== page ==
A COUPLE are waging war on North West Water after claiming the company ruined their fly fishery business, sending £140,000 of their hard-earned cash down the river.

But Gordon and Maggie Paterson, of Plantation Road, Blackburn, are still facing financial demands from NWW for unpaid rent on the Churn Clough Reservoir, Sabden, even though they have gone out of business.

The couple ploughed more than £50,000 into setting up Churn Clough Fly Fishery in March, 1990, after NWW offered them the £900 per annum, seven-year lease on the 16 acre water.

The fishery was awarded the prestigious Trout Master status and every week was being stocked with up to £400 worth of trout.

But in March 1994, they saw their business washed away when the water company reduced the reservoir's level by six metres, exposing an extra 150 metres of bank. The couple claim a valve was opened which did not have a guard or fish plate on it and thousands of trout swam away into Sabden Brook and River Calder.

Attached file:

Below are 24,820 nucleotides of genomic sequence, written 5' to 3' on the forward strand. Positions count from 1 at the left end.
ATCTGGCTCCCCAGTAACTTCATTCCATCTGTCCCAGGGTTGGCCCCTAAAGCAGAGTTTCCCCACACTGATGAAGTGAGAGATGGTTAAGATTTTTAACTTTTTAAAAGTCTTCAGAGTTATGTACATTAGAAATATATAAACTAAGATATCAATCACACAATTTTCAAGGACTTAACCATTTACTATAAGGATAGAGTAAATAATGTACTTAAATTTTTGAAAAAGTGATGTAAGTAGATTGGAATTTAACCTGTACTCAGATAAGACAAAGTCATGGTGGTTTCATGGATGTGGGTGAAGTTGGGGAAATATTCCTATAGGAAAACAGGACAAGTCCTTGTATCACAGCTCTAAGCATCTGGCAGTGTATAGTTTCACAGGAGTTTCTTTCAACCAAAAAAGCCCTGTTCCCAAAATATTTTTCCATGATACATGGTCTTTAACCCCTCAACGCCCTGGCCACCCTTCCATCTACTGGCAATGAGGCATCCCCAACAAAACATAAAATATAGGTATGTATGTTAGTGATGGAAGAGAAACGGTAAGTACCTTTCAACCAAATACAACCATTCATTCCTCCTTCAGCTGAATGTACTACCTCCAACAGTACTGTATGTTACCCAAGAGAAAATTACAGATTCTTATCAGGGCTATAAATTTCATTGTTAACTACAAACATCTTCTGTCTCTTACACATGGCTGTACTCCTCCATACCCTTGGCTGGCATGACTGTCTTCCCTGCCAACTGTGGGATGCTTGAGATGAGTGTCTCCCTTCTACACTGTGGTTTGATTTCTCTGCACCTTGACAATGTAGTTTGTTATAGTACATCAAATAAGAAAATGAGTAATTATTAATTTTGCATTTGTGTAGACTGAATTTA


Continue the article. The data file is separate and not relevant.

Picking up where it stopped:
But NWW claim a valve was opened for only one eighth of an inch from March 29 to April 17 1994 and the fish could not have escaped. They also claim they told the couple they were reducing levels by 1.5 metres to paint a station housing the reservoir valves.

Even when levels fell more than six metres, Gordon said he still hoped the fishery could survive.

But Sabden villagers told him that large rainbow trout had been spotted in nearby streams and members of the fishing club and daily visitors began to accuse him of not stocking the fishery when they failed to net a catch.

Gordon said: "I put four and a half years of blood, sweat and tears into that place.

"We even remortgaged our house to put stock into the reservoir."

"We know we owe NWW rent, but when they compensate me for our loss we will pay their bills." Gordon and Maggie have been unable to secure legal representation for their claim because they do not qualify for legal aid.

Maggie said: "NWW have been incompetent from day one. They didn't even send us a draft lease for the reservoir until 14 months after we opened.

"All we want is to be compensated for what we have lost.

A plea to Sir Desmond Pitcher, NWW chairman, proved to no avail.

"Mr Paterson has not paid any rent for the reservoir, but we have offered a reduction on the period until the levels were restored in October 1994.

"I don't see what else we could have done under the circumstances."

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